Film canons in the Philippines are recent enough so that some elderly Filipinos might be able to remember a time when none had been available. As far as anyone can tell, the first local film canons were, perhaps unintentionally, initiated by award-giving institutions—and so the most well-known ones are still those created and propagated by local academies, organizations, and festivals.
Are canons then synonymous with the lists of winners selected by award-giving bodies? Put another way, when an award-giving body is formed, do its jurors envision their selections as “best” choices, not just of the period in question—whether festival, quarter, year, decade, etc.—but also among all other possible all-time choices? As a rule, yes, although there may be significant exceptions: for one, the awards bodies that never persisted long enough to make a long-term impact; and for another, the canons drawn up by individuals and more recently, groups provisionally formed by these individuals.
As concrete historical examples, we can point to lost classics—in ancient Greek drama, especially—that we now only remember because they were considered worthy of formal recognition during their time. Sadly, this is reminiscent of how a number of Filipino films can only be recollected but never screened again, because of how they were celebrated during their time, whether via rave reviews or through awards. Also, in the present, we have the spectacle of winners of different awards claiming that their specific awards are better than those won by others, similar to how graduates of certain schools claim to be superior to the alumni of other schools by virtue of their association with their own institutions.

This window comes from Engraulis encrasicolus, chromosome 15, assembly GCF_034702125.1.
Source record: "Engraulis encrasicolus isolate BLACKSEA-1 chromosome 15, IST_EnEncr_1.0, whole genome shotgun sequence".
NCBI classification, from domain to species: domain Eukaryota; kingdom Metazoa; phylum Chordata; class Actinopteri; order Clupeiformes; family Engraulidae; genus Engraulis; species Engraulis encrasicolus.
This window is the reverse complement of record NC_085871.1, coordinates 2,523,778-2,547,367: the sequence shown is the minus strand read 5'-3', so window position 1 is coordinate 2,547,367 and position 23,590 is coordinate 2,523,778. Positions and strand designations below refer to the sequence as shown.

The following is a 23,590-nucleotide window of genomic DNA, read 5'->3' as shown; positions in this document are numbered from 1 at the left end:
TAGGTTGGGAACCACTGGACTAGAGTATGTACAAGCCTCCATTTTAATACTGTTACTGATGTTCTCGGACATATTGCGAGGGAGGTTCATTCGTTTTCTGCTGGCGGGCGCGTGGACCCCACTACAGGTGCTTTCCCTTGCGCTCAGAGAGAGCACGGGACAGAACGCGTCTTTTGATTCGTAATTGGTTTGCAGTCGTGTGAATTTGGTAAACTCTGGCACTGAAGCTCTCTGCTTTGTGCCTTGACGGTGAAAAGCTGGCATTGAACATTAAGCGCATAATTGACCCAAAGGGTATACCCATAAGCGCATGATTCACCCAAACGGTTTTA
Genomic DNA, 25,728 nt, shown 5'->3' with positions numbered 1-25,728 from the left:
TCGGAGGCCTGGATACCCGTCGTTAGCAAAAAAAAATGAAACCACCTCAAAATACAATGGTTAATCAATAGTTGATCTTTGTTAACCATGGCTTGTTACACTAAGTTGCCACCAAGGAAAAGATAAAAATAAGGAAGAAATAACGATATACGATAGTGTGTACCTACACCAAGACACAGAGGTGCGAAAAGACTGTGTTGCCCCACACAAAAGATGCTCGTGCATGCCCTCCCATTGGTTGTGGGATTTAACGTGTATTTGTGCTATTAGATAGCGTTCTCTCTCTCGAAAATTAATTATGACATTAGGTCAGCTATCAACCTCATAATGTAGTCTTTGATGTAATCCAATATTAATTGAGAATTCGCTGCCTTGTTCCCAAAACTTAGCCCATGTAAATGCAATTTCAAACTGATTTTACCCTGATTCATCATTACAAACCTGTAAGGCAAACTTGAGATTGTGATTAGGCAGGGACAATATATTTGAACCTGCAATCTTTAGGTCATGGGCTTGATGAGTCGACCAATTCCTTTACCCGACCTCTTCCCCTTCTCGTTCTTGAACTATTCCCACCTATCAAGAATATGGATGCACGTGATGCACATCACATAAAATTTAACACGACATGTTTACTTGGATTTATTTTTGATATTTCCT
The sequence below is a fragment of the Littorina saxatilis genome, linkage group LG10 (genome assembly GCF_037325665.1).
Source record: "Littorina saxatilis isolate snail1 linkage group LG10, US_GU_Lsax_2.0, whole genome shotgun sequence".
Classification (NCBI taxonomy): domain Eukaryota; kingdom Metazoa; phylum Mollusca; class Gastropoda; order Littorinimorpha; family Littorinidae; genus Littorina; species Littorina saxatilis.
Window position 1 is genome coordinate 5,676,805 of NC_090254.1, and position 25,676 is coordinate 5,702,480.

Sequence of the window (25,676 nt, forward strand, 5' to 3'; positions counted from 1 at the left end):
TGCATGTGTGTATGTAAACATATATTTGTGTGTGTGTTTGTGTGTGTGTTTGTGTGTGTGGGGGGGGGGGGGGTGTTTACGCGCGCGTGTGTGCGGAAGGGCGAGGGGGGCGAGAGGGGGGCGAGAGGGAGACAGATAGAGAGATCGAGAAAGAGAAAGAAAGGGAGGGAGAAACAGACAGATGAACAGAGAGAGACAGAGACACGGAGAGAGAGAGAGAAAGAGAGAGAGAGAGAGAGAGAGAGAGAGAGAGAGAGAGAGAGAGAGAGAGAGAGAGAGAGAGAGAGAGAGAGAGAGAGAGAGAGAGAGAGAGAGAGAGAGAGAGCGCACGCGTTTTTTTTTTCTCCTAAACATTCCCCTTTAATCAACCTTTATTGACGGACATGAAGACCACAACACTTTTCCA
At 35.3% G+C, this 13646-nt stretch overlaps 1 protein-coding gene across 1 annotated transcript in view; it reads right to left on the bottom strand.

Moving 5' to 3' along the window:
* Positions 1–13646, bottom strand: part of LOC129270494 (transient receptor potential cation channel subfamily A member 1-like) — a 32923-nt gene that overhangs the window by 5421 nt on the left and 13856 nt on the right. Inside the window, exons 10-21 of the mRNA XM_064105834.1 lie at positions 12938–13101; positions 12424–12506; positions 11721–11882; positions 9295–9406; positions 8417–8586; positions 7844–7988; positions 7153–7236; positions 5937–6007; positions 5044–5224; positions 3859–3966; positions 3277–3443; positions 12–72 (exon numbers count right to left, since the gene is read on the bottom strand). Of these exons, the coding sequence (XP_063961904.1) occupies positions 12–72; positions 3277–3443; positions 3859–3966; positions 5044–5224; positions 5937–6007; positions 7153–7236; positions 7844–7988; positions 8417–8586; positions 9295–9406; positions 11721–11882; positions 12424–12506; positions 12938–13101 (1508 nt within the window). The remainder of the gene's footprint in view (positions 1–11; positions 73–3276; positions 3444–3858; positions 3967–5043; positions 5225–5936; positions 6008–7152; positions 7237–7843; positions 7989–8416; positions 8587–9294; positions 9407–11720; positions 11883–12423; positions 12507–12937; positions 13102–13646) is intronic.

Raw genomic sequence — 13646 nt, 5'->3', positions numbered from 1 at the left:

The Economy of Prestige: Prizes, Awards, and the Circulation of Cultural Value, traces the idea of the contemporary award—as opposed to classical prizes—to the Nobel Prize, introduced during the late 19th century, when film was also striving to create its now-permanent long-term impact.
Hence if we were to inspect the strengths and weaknesses of film canons, we should begin by looking at film awards. As a distinctly modern phenomenon, film activity bears with it the contemporary notion of awards. Most people who look closely at both phenomena (films and awards) might be unaware of the fact that the first awards acknowledged as modern arrived almost at the same time that films emerged. James F. English, in his in-depth sociological study published in 2005 by Harvard University Press,